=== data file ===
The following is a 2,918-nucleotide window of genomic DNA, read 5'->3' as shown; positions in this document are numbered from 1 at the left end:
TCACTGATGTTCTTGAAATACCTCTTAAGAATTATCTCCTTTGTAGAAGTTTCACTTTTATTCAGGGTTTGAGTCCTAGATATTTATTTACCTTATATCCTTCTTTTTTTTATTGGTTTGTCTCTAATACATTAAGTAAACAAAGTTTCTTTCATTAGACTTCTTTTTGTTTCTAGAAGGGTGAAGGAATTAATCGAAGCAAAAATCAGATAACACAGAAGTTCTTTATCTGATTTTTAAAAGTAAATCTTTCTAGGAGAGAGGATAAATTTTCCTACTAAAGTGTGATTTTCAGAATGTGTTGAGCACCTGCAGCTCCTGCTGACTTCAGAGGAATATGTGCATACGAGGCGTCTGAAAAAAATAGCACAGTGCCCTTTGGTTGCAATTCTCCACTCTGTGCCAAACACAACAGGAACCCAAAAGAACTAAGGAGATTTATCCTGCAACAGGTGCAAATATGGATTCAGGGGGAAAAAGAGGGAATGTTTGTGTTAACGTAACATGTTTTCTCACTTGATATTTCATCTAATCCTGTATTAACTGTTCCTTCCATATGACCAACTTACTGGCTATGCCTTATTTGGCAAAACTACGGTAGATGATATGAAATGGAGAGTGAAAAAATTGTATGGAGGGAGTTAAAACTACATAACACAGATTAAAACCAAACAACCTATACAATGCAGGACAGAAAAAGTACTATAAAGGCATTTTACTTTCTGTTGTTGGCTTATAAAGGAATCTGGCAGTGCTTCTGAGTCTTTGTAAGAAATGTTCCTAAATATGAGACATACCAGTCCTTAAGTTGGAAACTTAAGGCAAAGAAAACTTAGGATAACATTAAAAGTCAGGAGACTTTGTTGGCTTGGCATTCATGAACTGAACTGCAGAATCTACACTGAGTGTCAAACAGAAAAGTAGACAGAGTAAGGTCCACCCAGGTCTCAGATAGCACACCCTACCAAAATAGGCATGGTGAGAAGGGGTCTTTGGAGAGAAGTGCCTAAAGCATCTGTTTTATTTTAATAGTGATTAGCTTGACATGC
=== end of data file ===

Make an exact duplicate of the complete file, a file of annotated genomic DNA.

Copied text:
The following is a 2,918-nucleotide window of genomic DNA, read 5'->3' as shown; positions in this document are numbered from 1 at the left end:
TCACTGATGTTCTTGAAATACCTCTTAAGAATTATCTCCTTTGTAGAAGTTTCACTTTTATTCAGGGTTTGAGTCCTAGATATTTATTTACCTTATATCCTTCTTTTTTTTATTGGTTTGTCTCTAATACATTAAGTAAACAAAGTTTCTTTCATTAGACTTCTTTTTGTTTCTAGAAGGGTGAAGGAATTAATCGAAGCAAAAATCAGATAACACAGAAGTTCTTTATCTGATTTTTAAAAGTAAATCTTTCTAGGAGAGAGGATAAATTTTCCTACTAAAGTGTGATTTTCAGAATGTGTTGAGCACCTGCAGCTCCTGCTGACTTCAGAGGAATATGTGCATACGAGGCGTCTGAAAAAAATAGCACAGTGCCCTTTGGTTGCAATTCTCCACTCTGTGCCAAACACAACAGGAACCCAAAAGAACTAAGGAGATTTATCCTGCAACAGGTGCAAATATGGATTCAGGGGGAAAAAGAGGGAATGTTTGTGTTAACGTAACATGTTTTCTCACTTGATATTTCATCTAATCCTGTATTAACTGTTCCTTCCATATGACCAACTTACTGGCTATGCCTTATTTGGCAAAACTACGGTAGATGATATGAAATGGAGAGTGAAAAAATTGTATGGAGGGAGTTAAAACTACATAACACAGATTAAAACCAAACAACCTATACAATGCAGGACAGAAAAAGTACTATAAAGGCATTTTACTTTCTGTTGTTGGCTTATAAAGGAATCTGGCAGTGCTTCTGAGTCTTTGTAAGAAATGTTCCTAAATATGAGACATACCAGTCCTTAAGTTGGAAACTTAAGGCAAAGAAAACTTAGGATAACATTAAAAGTCAGGAGACTTTGTTGGCTTGGCATTCATGAACTGAACTGCAGAATCTACACTGAGTGTCAAACAGAAAAGTAGACAGAGTAAGGTCCACCCAGGTCTCAGATAGCACACCCTACCAAAATAGGCATGGTGAGAAGGGGTCTTTGGAGAGAAGTGCCTAAAGCATCTGTTTTATTTTAATAGTGATTAGCTTGACATGC